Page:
Silencing River Blindness
A visit to World Health Organization (WHO) headquarters in Geneva offers a stark reminder of the impact that parasites and vectoring insects can have on mankind as well as what mankind can achieve when it fights back. By the 1970s, in river-bordering villages of West Africa, frighteningly large percentages of adult populations were suffering from Onchocerciasis, or River Blindness, a disease brought on by infection from the filarial worm Onchocerca volvulus andthe blackflies that vector it.
Blackflies breed in habitats marked by fast flowing streams and rivers, commonplace in the eastern portion of the African continent. Notorious biters, the insects also transmit the indigenous parasiteO. volvulus from infected human hostsinto the bloodstreams of non-infected humans. Once inside the human body, these worms can grow as much as three feet in length and produce millions of offspring known as microfiliariae. Left untreated, these microscopic offspring migrate to the ocular region of the host causing itching, weakness, muscle pain, rashes and lesions, and ultimately blindness.
As with most diseases, the impacts of River Blindness touch not only the afflicted, but have ramifications that spill over into the society at large. When U.S. Secretary of Defense Robert McNamara visited the region in 1972, while serving term as president of the World Bank, he was taken aback by the poverty and overall low quality of life in Onchocerciasis-affected communities. It was there that the enduring image of children leading blind adults around by sticks began to burn in the social-consciousness. disease.
Leveraging his position, McNamara helped to launch an international effort that would eventually become the Onchocerciasis Control Programme (OCP). Under the auspices of the World Bank, World Health Organization (WHO), the Food and Agriculture Organization of the United States, and the United Nations Development Programme, the OCP would operate from 1974-2002 and lead the charge to eradicate the insidious disease. Early efforts in the program were focused on the vector with anapproachcombiningorganophosphates with the Bacillus thuringiensis subsp. Israelensis.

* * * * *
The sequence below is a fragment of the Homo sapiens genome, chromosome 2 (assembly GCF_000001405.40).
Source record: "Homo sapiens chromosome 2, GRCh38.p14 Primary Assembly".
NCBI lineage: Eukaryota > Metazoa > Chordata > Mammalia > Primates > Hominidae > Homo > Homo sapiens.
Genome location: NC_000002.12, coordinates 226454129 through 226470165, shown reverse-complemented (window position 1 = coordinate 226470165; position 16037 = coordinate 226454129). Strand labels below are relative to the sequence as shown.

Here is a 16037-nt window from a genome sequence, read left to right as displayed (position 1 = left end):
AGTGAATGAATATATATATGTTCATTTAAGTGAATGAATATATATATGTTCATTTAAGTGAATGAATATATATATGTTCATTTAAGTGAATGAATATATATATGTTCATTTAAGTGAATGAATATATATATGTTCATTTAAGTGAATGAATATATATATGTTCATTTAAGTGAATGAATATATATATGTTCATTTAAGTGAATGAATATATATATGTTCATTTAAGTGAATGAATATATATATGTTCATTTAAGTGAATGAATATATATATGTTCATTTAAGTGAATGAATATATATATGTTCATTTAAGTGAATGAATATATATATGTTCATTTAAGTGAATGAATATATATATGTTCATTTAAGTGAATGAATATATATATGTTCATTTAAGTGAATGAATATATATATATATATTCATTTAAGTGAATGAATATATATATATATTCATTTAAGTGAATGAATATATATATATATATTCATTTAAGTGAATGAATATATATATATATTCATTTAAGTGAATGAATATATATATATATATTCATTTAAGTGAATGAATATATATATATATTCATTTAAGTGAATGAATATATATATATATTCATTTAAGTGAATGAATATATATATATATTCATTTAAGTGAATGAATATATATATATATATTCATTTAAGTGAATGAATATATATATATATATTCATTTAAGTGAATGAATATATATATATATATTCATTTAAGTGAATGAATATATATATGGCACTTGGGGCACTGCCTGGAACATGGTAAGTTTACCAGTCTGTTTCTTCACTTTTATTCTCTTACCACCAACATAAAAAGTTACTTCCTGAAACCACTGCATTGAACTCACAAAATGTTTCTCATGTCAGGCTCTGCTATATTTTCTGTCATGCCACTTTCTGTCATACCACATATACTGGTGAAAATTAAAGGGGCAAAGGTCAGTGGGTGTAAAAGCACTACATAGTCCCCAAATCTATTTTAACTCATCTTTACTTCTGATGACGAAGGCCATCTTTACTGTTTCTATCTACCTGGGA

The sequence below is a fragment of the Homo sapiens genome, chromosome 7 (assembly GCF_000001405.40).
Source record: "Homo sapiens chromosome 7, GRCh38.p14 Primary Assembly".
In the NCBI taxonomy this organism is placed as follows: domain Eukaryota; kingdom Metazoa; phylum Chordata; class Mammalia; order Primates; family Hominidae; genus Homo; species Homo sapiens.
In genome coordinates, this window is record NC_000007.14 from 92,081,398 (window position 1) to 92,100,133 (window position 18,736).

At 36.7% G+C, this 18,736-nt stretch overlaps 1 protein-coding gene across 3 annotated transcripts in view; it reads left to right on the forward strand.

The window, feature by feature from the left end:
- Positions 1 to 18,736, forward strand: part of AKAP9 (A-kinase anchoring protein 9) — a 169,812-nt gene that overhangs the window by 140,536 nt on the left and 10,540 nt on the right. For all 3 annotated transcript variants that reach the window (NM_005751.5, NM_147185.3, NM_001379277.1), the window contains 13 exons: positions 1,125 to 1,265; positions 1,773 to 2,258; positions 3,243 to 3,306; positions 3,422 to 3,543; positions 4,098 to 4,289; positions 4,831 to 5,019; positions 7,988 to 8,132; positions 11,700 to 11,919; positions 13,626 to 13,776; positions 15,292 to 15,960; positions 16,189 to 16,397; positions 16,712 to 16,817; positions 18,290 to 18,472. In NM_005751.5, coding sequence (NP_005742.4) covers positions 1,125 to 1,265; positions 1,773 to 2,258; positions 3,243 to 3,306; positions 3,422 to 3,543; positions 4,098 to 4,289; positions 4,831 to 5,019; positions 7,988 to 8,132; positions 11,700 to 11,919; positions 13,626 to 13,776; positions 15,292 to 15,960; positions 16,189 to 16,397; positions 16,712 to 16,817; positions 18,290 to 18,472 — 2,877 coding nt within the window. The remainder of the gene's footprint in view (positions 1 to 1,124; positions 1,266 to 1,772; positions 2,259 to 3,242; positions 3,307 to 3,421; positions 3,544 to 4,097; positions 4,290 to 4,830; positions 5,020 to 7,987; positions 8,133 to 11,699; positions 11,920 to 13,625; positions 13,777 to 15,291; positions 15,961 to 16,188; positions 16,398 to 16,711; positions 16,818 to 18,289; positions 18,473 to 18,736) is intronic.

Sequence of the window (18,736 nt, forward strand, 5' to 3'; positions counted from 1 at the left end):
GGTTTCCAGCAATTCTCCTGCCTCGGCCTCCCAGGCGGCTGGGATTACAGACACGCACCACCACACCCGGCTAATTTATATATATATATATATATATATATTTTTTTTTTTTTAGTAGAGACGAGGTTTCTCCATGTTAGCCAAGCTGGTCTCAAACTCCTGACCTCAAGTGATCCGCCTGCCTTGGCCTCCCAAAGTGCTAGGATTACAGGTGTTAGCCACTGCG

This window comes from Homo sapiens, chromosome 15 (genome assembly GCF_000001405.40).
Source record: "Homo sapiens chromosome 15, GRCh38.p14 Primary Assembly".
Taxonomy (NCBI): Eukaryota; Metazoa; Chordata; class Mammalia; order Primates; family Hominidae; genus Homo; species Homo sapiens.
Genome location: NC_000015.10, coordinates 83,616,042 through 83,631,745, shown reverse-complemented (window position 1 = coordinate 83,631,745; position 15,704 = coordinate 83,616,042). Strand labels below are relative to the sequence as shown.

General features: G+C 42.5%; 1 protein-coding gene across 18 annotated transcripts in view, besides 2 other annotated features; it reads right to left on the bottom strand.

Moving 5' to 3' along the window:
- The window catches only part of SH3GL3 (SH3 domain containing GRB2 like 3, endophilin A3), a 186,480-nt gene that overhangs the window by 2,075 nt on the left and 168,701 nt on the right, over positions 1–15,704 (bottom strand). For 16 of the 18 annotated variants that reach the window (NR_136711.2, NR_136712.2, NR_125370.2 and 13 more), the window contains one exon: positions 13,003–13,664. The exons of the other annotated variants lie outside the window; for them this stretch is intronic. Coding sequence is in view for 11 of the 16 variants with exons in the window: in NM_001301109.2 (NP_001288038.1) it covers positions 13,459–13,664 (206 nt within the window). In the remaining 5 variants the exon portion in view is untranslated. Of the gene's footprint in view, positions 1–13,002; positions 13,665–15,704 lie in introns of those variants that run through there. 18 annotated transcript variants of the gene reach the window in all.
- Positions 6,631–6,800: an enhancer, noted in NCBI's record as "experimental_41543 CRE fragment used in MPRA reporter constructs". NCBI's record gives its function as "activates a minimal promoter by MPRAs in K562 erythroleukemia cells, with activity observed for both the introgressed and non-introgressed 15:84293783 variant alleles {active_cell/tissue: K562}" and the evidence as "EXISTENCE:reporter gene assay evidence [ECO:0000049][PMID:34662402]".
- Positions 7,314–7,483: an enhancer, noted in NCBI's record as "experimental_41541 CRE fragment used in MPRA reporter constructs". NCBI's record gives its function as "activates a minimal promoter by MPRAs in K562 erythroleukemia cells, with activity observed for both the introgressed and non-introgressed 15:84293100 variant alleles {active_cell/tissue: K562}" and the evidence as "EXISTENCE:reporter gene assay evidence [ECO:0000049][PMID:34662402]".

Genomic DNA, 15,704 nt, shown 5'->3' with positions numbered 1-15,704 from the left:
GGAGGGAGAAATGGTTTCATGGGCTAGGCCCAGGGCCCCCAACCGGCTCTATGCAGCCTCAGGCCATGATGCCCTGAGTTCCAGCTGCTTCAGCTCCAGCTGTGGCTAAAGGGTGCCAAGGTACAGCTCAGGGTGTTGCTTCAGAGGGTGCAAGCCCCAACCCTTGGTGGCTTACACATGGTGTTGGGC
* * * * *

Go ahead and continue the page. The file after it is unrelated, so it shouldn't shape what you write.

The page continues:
Then in 1978, a Merck & Co. veterinary researcher named Dr. William Campbell discovered an effective antiparasitic agent that would eventually become known as ivermectin (MECTIZAN®). Introduced in 1987, ivermectin attacked the disease rather than the vector. One to two doses per year of the new drug killed microfiliarae and sterilized female adult worms in hosts.
The program got another boost when Dr. William Foege, director of the Carter Center – a non-profit founded by President Jimmy Carter to alleviate human suffering in underdeveloped areas, spearheaded funding for distribution of ivermectin throughout rural Africa through foundations, Ministries of Health, medical mission teams, and other foundations. Tagged as one of the largest public-private partnerships ever conducted, the Carter Center program would ultimately deliver more than 400 million annual treatments of MECTIZAN.
The final piece of the puzzle came in 1995 when a new organization call the African Programme for Onchocerciasis Control (APOC) extended the eradication effort to 19 countries outside the scope of the OCP. With funding from business, NGOs, and Merck & Co., these adjacent areas became covered under drug treatment programs to ward off any reinvasion of the disease.
Today, symbolic statues, depicting a child leading a blind elder by a stick andcommemorating the collaborative efforts to eradicate Onchocerciasis, have been erected in Burkina Faso, Africa, WHO headquarters in Geneva, World Bank headquarters in Washington D.C., the Carter Center in Atlanta, GA, and the Royal Tropical Disease Institute of the Netherlands in Amsterdam.
*MECTIZAN is a trademark of MERKC SHARP & DOHME CORP.